How Is Atticus Finch Learned In To Kill A Mockingbird

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I'm To Kill A Mockingbird, Harper Lee writes about a character named Scout telling a story about how she lived with her brother Jem and lawyer Atticus Finch in small town, Maycomb. Atticus Finch is helping defend an innocent black man, Atticus teaches his children to try looking at things from other people's perspective, and Scout, Jem and their friend Dill unravel the secret behind the Radley house. Jem and Scout represents the idea of bravery and confidence in the novel, and the way that his and her definition changes over the course of the story is important.
Jem shows bravery as Dill says he wants to go for a walk but Scout know that people in Maycomb just doesn't go to take a "walk". But as Dill, Jem and Scout stroll past the Radleys house, Dill thinks it's a good idea to peak inside, but Scout not so much. Scout and Dill lift Jem up on the window but all he can see are curtains. Scout sees a shadow and they all scramble off the Radleys porch. And behind them they here a person shooting at them.. [Dill said... if you just go up and touch the house... Jem threw
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Scout really doesn't get along with Aunt Alexandria or her Cousin Francis well. Francis has been calling Dill a, runt and a stray dog. But the thing that really upsets her is when he calls Scouts father a man who loves defending black people. He says Atticus is ruining the family name and Scout punches him really hard. [Francis said he reckoned I got told, for me to just sit there and leave him alone. ' I ain't bother I said...] (Lee 84)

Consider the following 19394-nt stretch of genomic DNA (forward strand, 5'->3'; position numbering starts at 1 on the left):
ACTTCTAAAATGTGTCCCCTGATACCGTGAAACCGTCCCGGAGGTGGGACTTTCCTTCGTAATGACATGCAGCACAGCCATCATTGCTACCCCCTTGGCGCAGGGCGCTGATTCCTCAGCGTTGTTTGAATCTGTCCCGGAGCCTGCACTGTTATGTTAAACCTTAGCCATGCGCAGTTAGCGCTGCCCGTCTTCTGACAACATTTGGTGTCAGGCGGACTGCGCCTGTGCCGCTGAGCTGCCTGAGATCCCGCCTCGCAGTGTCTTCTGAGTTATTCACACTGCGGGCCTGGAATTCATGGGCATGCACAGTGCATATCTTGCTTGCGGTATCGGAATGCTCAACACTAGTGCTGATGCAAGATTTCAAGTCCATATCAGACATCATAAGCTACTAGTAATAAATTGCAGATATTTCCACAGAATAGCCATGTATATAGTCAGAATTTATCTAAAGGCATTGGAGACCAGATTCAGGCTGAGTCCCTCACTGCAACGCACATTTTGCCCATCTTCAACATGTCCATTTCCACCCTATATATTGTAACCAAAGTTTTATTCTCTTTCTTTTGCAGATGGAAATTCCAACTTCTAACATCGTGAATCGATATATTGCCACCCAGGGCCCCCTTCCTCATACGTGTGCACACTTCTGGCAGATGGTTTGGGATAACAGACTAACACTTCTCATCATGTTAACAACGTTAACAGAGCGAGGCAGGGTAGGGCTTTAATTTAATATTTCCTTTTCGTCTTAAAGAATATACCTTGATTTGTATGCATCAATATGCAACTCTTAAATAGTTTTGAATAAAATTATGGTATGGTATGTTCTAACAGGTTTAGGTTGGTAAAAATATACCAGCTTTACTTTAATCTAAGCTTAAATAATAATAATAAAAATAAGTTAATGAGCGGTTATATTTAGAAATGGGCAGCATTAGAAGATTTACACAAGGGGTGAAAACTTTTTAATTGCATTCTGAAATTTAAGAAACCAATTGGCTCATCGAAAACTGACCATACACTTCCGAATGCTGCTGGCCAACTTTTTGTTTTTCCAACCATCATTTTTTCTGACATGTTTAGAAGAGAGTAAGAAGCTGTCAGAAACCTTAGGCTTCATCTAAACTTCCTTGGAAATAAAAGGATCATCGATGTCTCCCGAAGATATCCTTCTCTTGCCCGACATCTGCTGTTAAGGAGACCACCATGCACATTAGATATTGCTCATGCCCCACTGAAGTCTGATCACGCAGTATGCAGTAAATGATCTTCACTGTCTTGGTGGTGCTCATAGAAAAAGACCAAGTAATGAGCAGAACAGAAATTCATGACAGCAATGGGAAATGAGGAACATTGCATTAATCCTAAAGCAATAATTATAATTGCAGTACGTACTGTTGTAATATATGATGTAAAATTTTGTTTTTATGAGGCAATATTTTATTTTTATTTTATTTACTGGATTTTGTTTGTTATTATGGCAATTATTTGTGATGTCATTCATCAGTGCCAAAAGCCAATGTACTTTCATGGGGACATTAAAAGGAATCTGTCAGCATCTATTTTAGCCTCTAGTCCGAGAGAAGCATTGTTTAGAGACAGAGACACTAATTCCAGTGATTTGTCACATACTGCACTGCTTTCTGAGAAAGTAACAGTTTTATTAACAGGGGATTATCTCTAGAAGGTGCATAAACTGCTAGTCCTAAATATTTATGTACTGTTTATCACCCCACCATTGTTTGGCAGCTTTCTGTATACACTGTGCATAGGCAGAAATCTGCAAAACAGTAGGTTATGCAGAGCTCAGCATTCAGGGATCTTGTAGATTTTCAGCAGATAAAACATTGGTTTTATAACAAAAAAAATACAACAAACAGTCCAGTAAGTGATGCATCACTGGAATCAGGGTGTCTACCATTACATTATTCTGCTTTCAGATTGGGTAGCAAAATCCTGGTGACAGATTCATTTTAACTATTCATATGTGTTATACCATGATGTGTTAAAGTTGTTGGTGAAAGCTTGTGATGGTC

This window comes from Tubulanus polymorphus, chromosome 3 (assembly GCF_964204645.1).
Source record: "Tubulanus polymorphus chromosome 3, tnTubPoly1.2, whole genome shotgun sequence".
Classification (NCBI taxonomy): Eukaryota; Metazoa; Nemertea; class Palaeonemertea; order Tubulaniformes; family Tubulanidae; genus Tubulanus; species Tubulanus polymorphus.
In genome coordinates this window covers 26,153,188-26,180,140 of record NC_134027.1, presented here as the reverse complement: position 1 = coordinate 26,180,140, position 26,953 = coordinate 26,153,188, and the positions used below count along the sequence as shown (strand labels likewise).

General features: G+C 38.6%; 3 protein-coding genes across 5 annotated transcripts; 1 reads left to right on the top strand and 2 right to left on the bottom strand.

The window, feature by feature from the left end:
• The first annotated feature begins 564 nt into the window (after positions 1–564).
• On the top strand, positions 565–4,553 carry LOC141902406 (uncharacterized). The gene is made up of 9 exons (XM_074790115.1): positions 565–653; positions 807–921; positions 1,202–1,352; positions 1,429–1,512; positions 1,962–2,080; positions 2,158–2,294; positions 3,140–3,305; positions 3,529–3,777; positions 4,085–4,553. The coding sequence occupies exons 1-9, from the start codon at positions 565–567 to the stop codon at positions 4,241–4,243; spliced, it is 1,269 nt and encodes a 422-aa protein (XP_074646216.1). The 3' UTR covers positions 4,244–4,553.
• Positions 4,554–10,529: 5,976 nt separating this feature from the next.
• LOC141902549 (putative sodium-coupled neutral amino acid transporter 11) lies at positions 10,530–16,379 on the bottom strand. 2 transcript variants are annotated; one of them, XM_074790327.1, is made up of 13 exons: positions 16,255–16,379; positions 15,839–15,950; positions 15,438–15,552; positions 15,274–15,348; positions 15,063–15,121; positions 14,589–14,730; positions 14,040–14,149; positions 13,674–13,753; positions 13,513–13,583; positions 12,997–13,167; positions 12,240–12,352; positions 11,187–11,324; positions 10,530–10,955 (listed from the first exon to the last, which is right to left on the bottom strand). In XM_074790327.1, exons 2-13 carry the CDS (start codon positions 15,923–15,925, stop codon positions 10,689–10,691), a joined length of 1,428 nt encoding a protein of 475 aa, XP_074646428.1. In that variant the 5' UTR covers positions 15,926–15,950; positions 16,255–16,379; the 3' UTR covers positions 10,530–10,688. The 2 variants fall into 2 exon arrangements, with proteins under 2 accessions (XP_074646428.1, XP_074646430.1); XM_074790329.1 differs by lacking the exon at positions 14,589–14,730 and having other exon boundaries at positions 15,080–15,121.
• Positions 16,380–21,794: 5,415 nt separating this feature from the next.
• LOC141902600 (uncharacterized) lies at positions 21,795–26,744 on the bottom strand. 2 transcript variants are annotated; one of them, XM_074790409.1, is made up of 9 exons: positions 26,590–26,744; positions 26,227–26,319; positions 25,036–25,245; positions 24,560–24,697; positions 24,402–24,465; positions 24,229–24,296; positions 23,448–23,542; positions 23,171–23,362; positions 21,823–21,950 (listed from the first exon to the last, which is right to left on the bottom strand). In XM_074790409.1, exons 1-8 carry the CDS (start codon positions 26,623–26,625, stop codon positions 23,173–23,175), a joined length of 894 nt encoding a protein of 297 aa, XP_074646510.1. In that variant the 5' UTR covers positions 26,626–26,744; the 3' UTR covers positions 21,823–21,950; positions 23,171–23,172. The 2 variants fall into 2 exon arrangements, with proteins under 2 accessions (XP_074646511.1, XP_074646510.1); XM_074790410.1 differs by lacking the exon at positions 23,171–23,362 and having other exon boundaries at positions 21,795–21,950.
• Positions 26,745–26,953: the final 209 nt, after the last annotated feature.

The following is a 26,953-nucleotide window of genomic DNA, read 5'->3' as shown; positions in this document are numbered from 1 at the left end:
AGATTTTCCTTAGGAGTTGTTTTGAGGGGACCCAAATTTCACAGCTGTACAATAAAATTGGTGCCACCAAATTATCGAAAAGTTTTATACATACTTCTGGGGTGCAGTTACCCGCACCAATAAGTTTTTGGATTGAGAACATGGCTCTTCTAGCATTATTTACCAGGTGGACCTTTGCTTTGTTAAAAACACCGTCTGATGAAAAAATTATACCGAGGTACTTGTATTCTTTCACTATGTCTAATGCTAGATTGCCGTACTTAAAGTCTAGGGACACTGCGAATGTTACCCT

Jem and Scout show themselves as brave and confident through many situations in To Kill A Mockingbird, but they have a little help and push through the book. Jem and Scout defends their father as he is being teased for defending a black man. Jem takes on the challenge of confronting the Radley's house. And Scout defend his father as her cousin bosses his father
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